For Pemex, Partnerships and Profitability Are The New Focus

Topics: Asset/portfolio management Project management Risk management/decision-making
Pemex Chief Executive Officer Jose Gonzalez-Anaya addresses attendees of the Offshore Technology Conference in Houston.

The new head of Pemex spoke Wednesday at the Offshore Technology Conference (OTC) in Houston, explaining his plan to reverse the direction of the state-owned company’s financial and production situation.

Appointed a little over a year ago, Pemex Chief Executive Officer Jose Gonzalez-Anaya told how the historic energy reforms of 2013 have freed his company to implement an “aggressive farm-out strategy” with oil companies from around the world. The aim is to boost Mexico’s oil production from 1.95 million B/D to 2.2 million B/D by offering these firms a piece of the upside, something that was previously unconstitutional.

“That’s the way all the oil companies in the world do it—and that’s the way we’re going to do it,” Anaya said, noting that the first Pemex farm out to Australian-based BHP Billiton for a subsea field in the Gulf of Mexico had no other way of being developed.

“We could not finance it on our own, we don’t have the technology to do it on our own,” he added. “With our new partner we have the finances and the technology, and that’s the way we’re going to move forward.”

When asked about his plans for Mexico’s unconventional prospects, which are largely unexplored but thought to have significant potential, Anaya said that farm outs will also be used to get shale and tight rock projects running.

In addition to farm outs, Pemex is looking at new types of contracting schemes for service companies to drill and perform other operations that will include risk and profit-sharing terms, options also not allowed under the previous energy law.

These changes fold into another big one for Pemex, which is that its exploration and production programs will now be steered by their ability to make money, not their ability to generate volume. “That may seem obvious to you,” Anaya told attendees. “But being a state-owned company, we were given a [production] target before and now we’re told we have to be profitable.”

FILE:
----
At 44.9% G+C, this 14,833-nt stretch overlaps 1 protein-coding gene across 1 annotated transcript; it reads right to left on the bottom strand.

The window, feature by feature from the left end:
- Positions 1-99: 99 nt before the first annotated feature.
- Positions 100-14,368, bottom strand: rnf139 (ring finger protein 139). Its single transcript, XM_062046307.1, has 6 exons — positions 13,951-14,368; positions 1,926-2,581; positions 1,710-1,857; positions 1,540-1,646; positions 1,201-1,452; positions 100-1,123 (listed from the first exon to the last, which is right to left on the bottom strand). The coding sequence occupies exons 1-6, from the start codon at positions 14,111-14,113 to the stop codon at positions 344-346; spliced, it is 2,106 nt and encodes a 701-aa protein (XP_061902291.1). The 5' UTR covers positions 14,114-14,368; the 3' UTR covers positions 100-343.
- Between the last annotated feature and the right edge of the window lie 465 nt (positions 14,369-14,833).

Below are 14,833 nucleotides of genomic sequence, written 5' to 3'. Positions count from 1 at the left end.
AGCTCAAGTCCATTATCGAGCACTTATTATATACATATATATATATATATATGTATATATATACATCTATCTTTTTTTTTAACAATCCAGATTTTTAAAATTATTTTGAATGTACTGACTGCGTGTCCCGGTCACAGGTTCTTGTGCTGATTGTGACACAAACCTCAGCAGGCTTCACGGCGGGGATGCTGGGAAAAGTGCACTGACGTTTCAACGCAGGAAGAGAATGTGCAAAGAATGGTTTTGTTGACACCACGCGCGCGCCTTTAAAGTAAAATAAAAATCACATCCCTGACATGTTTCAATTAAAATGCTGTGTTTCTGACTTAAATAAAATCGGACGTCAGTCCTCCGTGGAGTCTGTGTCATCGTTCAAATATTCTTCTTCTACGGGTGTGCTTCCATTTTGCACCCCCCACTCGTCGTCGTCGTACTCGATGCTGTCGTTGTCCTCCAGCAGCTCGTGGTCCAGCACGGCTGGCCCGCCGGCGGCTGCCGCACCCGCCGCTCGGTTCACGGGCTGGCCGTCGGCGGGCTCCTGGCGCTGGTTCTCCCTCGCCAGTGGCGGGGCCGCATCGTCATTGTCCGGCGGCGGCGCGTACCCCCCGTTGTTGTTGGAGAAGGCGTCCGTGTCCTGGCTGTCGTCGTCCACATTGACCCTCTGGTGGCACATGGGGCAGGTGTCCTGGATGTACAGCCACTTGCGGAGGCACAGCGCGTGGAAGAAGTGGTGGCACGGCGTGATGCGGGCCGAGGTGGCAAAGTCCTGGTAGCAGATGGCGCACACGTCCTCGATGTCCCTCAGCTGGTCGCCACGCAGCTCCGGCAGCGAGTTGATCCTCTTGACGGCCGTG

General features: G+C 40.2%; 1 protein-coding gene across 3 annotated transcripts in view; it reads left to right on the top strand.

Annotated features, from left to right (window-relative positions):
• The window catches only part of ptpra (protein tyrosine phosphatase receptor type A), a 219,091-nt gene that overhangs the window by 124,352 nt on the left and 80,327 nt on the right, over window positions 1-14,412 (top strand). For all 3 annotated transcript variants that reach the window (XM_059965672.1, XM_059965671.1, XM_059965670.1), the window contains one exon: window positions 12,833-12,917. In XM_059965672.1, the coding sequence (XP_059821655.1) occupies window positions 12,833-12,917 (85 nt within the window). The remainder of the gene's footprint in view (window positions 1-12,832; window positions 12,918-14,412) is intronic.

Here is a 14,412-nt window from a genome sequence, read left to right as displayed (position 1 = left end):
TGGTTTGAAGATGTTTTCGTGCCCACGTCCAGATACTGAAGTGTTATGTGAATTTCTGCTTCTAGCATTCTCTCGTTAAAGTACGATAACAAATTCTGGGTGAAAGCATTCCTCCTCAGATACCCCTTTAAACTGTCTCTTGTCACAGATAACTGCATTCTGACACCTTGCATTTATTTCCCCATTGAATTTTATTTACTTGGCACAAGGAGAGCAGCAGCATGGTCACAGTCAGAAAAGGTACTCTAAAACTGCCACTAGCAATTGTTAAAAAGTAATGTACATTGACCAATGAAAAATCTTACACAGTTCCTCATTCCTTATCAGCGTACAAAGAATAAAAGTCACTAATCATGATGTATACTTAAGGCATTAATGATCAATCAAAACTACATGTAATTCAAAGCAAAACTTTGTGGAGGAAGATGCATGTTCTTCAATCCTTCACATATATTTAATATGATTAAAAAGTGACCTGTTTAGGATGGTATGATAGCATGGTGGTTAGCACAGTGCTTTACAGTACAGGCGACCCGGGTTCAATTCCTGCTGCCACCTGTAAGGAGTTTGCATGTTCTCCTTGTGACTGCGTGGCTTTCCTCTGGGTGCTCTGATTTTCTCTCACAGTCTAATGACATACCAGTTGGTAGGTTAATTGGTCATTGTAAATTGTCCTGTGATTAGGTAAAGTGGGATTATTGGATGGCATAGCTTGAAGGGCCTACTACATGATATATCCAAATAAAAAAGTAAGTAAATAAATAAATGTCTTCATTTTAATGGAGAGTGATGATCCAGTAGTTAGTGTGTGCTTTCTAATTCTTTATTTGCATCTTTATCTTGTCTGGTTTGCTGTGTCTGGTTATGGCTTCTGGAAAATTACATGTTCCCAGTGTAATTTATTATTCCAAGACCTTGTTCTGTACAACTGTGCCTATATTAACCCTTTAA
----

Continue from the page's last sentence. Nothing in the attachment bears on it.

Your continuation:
He went on to say that recently implemented measures have lowered the company’s investment risk profile, which will make it easier to access capital through bond markets that it can use to boost production. The impression Anaya issued is that Pemex’s balance sheet is beginning to heal after years of pain and neglect.

“I think that today we can say Pemex has stable finances—stable, but improvable, and we couldn’t say this a year ago, ” said Anaya, who formerly held high-level positons with Mexico’s Treasury Department and was a board member of Pemex. Many observers saw his financial acumen as the main driver behind his ascension to the top spot.

And for the first time since 2012, when crude prices were hitting historic highs, Anaya explained that Pemex has achieved positive cash flow before taking into account its debt service. Calling it “remarkable,” he added that Pemex is on course to reach overall profitability by 2020. The turnaround proves to him that an oil and gas business is generally a profitable one—“if you run it well.”

For Pemex, Partnerships and Profitability Are The New Focus

Trent Jacobs, JPT Digital Editor

04 May 2017